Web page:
Freyja is a two-year old female Doberman Pinscher who is brought to the Emergency Room in your teaching hospital, after being clipped by a car as she was jogging with her owner. Her hindquarters are pretty badly beaten up, with two fractures of the left femur, and, you suspect, a fractured hip. She's sedated and stabilized and you get to work setting bones and cleaning up the numerous cuts and abrasions, all the while politely explaining to the owner that this preventing this sort of "accident" is what dog leashes are for, and perhaps it was unwise to allow her dog to run alongside her in traffic, without being under direct physical control.
In the end, Freyja makes a pretty good recovery, her fractures healing well, but a year later she has a noticeable limp and an atrophied left quadriceps that will remind her owner for the rest of Freyja's life of the consequences of carelessness.
Freyja's muscle is wasted because of neurogenic atrophy. Some muscle bundles in her leg have lost the nerve supply that's required to make them contract: despite all your skill, the damage to her leg was extensive enough that some parts of it couldn't be repaired and she'll have a functional deficit because of this traumatic denervation.
Denervation is quite simply the loss of innervation to a tissue that results in the inability of that tissue to respond to nervous impulses. Denervation to some organs results in immediate catastrophic failure of that organ (just try cutting the phrenic nerve), but denervation of muscle results in atrophy, since skeletal muscle absolutely requires neural input to maintain itself.
Denervation by trauma is a common occurrence in animals, but trauma isn't the only reason why it happens. Infectious disease that attacks nerves is another cause (e.g., distemper) as is unintended transection of nerves by well-meaning surgeons.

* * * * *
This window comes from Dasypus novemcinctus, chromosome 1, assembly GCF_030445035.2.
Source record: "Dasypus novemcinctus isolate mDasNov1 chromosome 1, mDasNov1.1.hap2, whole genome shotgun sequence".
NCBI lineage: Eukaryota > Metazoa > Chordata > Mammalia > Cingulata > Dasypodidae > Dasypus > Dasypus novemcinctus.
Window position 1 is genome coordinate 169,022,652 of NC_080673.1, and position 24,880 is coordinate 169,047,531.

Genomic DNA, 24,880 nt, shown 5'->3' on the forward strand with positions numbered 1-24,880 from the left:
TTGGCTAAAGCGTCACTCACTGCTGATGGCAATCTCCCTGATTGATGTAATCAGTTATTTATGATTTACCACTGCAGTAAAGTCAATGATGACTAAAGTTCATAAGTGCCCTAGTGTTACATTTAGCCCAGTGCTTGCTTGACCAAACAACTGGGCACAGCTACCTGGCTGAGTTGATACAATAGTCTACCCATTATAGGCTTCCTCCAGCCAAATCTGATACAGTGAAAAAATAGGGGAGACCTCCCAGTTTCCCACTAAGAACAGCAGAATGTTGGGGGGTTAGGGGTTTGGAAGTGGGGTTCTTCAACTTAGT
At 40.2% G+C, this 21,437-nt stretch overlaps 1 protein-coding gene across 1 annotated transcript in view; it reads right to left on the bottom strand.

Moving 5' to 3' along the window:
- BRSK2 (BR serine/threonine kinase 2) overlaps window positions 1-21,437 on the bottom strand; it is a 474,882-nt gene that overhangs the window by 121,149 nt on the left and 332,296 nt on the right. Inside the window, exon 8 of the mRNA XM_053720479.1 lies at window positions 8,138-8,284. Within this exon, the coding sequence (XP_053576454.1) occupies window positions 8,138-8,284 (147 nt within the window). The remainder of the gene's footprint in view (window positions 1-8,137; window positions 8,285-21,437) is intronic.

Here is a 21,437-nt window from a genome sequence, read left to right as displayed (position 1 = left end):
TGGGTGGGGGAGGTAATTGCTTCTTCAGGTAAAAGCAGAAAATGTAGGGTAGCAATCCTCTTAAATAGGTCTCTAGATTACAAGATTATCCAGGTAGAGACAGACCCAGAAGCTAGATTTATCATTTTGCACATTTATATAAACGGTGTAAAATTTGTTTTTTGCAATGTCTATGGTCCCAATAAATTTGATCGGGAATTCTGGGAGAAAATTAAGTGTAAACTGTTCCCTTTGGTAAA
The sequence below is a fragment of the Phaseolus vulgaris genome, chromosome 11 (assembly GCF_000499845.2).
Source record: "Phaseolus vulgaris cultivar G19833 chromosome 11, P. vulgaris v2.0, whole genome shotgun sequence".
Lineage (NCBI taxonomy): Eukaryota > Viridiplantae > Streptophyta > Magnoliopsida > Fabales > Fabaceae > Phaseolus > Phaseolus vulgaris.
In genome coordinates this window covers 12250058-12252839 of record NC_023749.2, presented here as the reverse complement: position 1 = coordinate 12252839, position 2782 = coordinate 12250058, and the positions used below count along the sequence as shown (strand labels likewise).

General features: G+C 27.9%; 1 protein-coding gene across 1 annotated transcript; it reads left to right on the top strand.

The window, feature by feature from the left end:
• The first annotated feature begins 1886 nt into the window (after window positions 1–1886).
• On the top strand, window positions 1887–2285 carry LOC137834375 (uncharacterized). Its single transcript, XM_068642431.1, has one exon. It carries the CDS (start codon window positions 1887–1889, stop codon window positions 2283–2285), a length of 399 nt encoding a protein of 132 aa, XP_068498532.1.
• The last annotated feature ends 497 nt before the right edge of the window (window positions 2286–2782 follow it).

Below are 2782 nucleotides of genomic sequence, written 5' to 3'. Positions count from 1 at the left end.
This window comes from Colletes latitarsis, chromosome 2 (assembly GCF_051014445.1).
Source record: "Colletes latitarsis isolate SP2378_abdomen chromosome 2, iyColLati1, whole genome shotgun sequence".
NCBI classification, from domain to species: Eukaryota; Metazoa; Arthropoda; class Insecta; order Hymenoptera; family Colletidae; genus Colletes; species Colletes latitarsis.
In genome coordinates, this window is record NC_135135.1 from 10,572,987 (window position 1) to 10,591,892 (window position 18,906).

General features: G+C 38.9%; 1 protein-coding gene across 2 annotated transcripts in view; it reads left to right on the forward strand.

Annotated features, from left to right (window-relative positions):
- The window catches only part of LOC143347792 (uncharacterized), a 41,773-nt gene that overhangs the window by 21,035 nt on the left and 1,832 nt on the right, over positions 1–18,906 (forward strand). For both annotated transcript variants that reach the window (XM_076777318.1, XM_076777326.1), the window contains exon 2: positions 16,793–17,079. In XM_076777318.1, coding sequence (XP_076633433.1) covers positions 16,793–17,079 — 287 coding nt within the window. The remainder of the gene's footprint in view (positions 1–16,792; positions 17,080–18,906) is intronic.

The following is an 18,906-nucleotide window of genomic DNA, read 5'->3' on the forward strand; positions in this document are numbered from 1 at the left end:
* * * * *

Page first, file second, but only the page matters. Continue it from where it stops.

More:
Atrophy is a loss of substance: it's not death of cells or tissue. In this case the muscle cells (myfibers) of the denervated bundles are quite alive, but they have no further need for lots of contractile capability, since they're never going to get the signal to contact again. The proteins in these myofibers represent an expensive metabolic investment, so the body breaks them down to recycle their amino acids in other locations. The actin and myosin are removed and the cell shrinks in size but the cells remain alive.
Denervation is not currently treatable, though active research is ongoing to find ways to deal with it by regeneration of nerves. In this case, only a few muscle groups were denervated: in the case of a spinal cord injury, entire regions of the body may be deprived of nervous stimulation. In the case of denervation of muscle, the closer to the brain such an injury occurs, the worse the paralysis that results: a neck injury at C2 will result in more or less complete paralysis (this is what happened to the late actor Christopher Reeve, whose body musculature underwent severe atrophy after the accident). The Daschund at right suffered from a spinal cord dislocation that paralyzed her caudal musculature but she pulls herself along on her front feet pretty well. In humans and animals alike, assistance devices can be used to make life more normal for patients with nerve damage. Humans pioneered the use of wheelchairs, but they are not the only ones who can benefit from them.
Here's the story of muscle atrophy in a single image: this view shows the atrophied area at right, adjacent to normal muscle.
Notice the much smaller size of the atrophied fibers, compared to the normal ones; but otherwise their architecture is pretty much the same: multiple peripheral nuclei, endomysial connective tissue, etc. They can't work but they aren't dead.
In the image below, you can see the same comparison in a longitudinal section of a severely atrophied lesion. Notice the numerous nuclei inside the shrunken cells! The tissue still has a blood supply, it isn't going to become necrotic, and it's just "there" doing nothing useful.
Any given anatomic muscle has innumerable myofibers, and each one has its own nerve fiber to control it. The degree of loss is based on how many "motor units" are cut off from the contraction signal.
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